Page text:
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USM Professor Receives Funding to Research Blue Crab Discard Mortality

Wed, 09/20/2023 - 09:54am | By: Gabriela Shinskie

Darnell ResearchSince 2004 Dr. Zachary Darnell, an associate professor in The University of Southern Mississippi’s (USM) Division of Coastal Sciences in the School of Ocean Science and Engineering (SOSE), has been studying blue crabs. Now his new research project, funded by the National Oceanic and Atmospheric Administration (NOAA), is set to begin in January 2024 when he will analyze strategies to reduce discard mortality in the blue crab fishery.

“Not all crabs can be harvested- for example, crabs under the minimum size limit or females carrying eggs. We are interested in what happens to those crabs when they are released and whether or not they survive,” said Darnell. “We are trying to get an idea how their fate, and the likelihood of mortality, depends on the season, water temperature and salinity.”

Funding for the project began at the beginning of September 2023, titled “Quantifying and Reducing Discard Mortality of Undersized and Ovigerous Crabs in the Gulf of Mexico Blue Crab Fishery” in a collaborative effort with Mississippi State and the University of South Alabama. USM will lead the project and work with the local fishing community to determine the likelihood of mortality among discarded crabs and to find a solution to the growing concern of discard mortality.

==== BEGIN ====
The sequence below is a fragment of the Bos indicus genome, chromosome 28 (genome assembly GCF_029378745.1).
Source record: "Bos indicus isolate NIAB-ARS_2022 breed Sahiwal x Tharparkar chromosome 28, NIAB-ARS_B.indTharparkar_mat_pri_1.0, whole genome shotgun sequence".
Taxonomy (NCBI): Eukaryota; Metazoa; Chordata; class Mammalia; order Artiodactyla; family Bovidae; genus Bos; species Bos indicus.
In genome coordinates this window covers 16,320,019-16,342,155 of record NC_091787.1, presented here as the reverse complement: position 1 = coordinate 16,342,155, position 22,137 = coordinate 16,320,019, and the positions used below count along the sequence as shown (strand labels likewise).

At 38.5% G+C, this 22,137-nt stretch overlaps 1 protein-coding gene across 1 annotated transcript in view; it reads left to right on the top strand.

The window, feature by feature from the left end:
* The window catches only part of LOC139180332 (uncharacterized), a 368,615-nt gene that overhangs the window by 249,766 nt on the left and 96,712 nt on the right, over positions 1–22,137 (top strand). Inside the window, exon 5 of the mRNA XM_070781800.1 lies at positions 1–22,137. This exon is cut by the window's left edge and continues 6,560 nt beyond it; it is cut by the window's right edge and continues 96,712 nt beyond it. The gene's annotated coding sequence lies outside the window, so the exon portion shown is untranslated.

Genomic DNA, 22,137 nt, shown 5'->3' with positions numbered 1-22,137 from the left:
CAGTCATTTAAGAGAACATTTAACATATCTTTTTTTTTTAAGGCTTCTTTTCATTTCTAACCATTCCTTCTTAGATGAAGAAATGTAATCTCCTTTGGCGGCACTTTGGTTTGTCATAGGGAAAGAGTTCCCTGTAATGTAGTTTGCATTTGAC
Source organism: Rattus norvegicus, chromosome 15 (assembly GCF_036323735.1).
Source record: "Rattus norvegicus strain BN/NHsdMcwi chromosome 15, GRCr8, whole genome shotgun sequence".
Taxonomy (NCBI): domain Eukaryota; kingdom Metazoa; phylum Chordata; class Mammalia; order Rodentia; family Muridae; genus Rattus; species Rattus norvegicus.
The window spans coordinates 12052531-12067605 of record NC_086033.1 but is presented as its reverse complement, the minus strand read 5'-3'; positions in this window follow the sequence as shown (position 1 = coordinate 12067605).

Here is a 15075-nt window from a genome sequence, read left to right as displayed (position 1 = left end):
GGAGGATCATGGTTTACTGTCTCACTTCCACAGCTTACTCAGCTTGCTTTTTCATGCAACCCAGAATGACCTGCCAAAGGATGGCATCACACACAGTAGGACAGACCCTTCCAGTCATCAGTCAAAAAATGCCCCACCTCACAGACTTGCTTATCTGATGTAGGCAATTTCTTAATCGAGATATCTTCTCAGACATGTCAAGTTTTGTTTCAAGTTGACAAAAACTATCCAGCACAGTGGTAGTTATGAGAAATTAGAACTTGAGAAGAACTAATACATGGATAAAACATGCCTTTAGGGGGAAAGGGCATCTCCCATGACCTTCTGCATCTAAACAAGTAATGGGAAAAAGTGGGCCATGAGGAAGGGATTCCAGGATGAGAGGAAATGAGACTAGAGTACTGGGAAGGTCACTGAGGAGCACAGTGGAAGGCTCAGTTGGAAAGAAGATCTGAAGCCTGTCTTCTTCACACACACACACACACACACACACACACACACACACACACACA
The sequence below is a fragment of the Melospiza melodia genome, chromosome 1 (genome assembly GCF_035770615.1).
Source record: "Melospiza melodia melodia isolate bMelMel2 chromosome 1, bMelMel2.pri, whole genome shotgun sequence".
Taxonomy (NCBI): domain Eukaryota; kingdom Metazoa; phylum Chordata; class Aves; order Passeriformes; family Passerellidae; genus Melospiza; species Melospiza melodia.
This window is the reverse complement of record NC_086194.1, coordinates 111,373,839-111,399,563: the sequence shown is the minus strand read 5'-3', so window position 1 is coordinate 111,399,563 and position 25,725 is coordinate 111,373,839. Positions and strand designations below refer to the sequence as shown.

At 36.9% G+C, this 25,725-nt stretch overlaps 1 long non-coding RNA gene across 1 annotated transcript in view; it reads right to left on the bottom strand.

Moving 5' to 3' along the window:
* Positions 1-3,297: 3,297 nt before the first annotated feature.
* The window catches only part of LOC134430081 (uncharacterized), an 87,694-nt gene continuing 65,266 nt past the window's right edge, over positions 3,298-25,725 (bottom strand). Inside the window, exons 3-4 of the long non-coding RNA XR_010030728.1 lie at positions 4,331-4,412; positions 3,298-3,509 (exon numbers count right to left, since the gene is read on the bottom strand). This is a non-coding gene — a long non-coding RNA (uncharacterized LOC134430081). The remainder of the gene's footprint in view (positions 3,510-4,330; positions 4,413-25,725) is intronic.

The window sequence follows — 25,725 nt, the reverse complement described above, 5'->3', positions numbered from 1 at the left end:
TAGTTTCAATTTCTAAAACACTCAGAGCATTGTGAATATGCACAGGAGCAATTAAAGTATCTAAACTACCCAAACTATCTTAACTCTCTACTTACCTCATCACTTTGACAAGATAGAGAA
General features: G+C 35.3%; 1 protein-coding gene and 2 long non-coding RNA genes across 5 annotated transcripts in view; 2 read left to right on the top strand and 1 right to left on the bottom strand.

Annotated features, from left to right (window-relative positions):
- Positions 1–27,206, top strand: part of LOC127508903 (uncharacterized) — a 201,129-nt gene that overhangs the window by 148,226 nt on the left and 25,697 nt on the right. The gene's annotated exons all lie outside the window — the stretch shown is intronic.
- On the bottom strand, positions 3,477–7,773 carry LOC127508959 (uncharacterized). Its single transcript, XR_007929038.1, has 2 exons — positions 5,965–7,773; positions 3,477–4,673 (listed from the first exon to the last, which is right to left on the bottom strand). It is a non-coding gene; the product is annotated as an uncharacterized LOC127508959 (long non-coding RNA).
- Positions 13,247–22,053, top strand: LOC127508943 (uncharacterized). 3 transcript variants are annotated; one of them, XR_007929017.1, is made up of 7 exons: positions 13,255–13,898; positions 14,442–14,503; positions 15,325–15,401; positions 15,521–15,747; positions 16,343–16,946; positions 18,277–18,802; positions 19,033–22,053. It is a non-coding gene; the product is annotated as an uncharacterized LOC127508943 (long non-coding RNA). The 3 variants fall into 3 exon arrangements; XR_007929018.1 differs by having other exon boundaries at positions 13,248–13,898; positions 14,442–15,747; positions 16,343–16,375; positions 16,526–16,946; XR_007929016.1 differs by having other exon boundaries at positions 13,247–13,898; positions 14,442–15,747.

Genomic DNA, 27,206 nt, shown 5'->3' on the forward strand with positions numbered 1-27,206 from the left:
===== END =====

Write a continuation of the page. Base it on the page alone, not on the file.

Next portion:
Dr. Darnell wants to make recommendations for fisheries management and industry on strategies they can use to reduce mortality. “We want to make sure that these crabs that are released continue to grow and reproduce,” he said. “It doesn’t do any good to release them if they are not going to survive.”

Blue crabs are extremely valuable in the northern Gulf of Mexico, with Louisiana known for being the largest crab-producing state in the country, making it a an economically valuable species for coastal areas. These crabs are also ecologically important to keeping the estuary food web in balance because of their abundant population.

“I think they are a fascinating species,” Dr. Darnell said. “They have interesting behaviors and complex life strategies. They are very resilient.”

Dr. Darnell plans to work with local crabbers on their boats and access their catch, with the goal of identifying the conditions of the catch and analyzing what portions of their catch will be discarded. He will also distribute a survey to better understand fishing practices of the commercial crabbers and identify how they handle their catch when they load the crabs on their boat.

Field experiments will also be conducted with crabbers, and traps will be installed with various sensors to measure water conditions, temperatures and other factors that might affect crab survival. Dr. Darnell will handle the catch from the traps and access the best way to obtain the highest crab survival rate.

“With this project, we have a nice combination of approaches and collaboration with the local crab industry to better understand this issue and work toward potential solutions,” he said.

Learn more about the School of Ocean Science and Engineering along with Dr. Darnell and his team’s research at the Craboratory.